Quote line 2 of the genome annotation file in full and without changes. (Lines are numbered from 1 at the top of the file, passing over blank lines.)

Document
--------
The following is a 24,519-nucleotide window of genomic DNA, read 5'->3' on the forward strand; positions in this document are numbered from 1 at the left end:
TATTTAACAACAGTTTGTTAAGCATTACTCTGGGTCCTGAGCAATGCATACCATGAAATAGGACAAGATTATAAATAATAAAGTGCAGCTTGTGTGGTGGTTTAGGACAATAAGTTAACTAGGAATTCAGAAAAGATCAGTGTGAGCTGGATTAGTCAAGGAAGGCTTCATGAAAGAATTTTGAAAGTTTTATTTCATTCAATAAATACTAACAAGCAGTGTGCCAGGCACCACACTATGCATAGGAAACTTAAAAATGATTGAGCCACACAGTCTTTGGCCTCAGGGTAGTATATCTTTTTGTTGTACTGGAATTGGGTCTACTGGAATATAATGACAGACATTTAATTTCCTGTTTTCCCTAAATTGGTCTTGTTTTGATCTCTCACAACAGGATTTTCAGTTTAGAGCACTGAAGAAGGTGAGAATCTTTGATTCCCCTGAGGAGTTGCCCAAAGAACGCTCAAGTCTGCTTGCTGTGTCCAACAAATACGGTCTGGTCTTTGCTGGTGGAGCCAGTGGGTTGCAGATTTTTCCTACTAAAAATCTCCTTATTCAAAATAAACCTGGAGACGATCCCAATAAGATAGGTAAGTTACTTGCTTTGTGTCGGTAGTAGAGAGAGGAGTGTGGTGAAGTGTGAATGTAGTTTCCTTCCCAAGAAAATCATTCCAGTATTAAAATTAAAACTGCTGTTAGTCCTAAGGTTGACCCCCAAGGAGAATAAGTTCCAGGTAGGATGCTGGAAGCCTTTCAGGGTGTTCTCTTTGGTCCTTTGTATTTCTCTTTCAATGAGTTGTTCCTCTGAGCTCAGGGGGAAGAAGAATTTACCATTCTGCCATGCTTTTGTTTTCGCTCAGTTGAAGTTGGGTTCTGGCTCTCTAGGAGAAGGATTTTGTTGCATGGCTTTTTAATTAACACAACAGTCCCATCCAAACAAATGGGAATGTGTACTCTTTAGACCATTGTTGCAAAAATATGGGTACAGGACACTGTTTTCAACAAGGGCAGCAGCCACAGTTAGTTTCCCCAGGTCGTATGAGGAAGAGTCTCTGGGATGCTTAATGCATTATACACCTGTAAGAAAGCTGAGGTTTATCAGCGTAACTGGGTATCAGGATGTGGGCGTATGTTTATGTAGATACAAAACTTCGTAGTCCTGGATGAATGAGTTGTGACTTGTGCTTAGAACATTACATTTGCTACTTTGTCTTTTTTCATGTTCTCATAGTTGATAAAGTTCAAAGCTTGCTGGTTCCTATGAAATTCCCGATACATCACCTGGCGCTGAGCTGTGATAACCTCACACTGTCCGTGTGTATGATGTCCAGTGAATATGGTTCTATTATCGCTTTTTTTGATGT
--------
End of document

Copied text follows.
TATTTAACAACAGTTTGTTAAGCATTACTCTGGGTCCTGAGCAATGCATACCATGAAATAGGACAAGATTATAAATAATAAAGTGCAGCTTGTGTGGTGGTTTAGGACAATAAGTTAACTAGGAATTCAGAAAAGATCAGTGTGAGCTGGATTAGTCAAGGAAGGCTTCATGAAAGAATTTTGAAAGTTTTATTTCATTCAATAAATACTAACAAGCAGTGTGCCAGGCACCACACTATGCATAGGAAACTTAAAAATGATTGAGCCACACAGTCTTTGGCCTCAGGGTAGTATATCTTTTTGTTGTACTGGAATTGGGTCTACTGGAATATAATGACAGACATTTAATTTCCTGTTTTCCCTAAATTGGTCTTGTTTTGATCTCTCACAACAGGATTTTCAGTTTAGAGCACTGAAGAAGGTGAGAATCTTTGATTCCCCTGAGGAGTTGCCCAAAGAACGCTCAAGTCTGCTTGCTGTGTCCAACAAATACGGTCTGGTCTTTGCTGGTGGAGCCAGTGGGTTGCAGATTTTTCCTACTAAAAATCTCCTTATTCAAAATAAACCTGGAGACGATCCCAATAAGATAGGTAAGTTACTTGCTTTGTGTCGGTAGTAGAGAGAGGAGTGTGGTGAAGTGTGAATGTAGTTTCCTTCCCAAGAAAATCATTCCAGTATTAAAATTAAAACTGCTGTTAGTCCTAAGGTTGACCCCCAAGGAGAATAAGTTCCAGGTAGGATGCTGGAAGCCTTTCAGGGTGTTCTCTTTGGTCCTTTGTATTTCTCTTTCAATGAGTTGTTCCTCTGAGCTCAGGGGGAAGAAGAATTTACCATTCTGCCATGCTTTTGTTTTCGCTCAGTTGAAGTTGGGTTCTGGCTCTCTAGGAGAAGGATTTTGTTGCATGGCTTTTTAATTAACACAACAGTCCCATCCAAACAAATGGGAATGTGTACTCTTTAGACCATTGTTGCAAAAATATGGGTACAGGACACTGTTTTCAACAAGGGCAGCAGCCACAGTTAGTTTCCCCAGGTCGTATGAGGAAGAGTCTCTGGGATGCTTAATGCATTATACACCTGTAAGAAAGCTGAGGTTTATCAGCGTAACTGGGTATCAGGATGTGGGCGTATGTTTATGTAGATACAAAACTTCGTAGTCCTGGATGAATGAGTTGTGACTTGTGCTTAGAACATTACATTTGCTACTTTGTCTTTTTTCATGTTCTCATAGTTGATAAAGTTCAAAGCTTGCTGGTTCCTATGAAATTCCCGATACATCACCTGGCGCTGAGCTGTGATAACCTCACACTGTCCGTGTGTATGATGTCCAGTGAATATGGTTCTATTATCGCTTTTTTTGATGT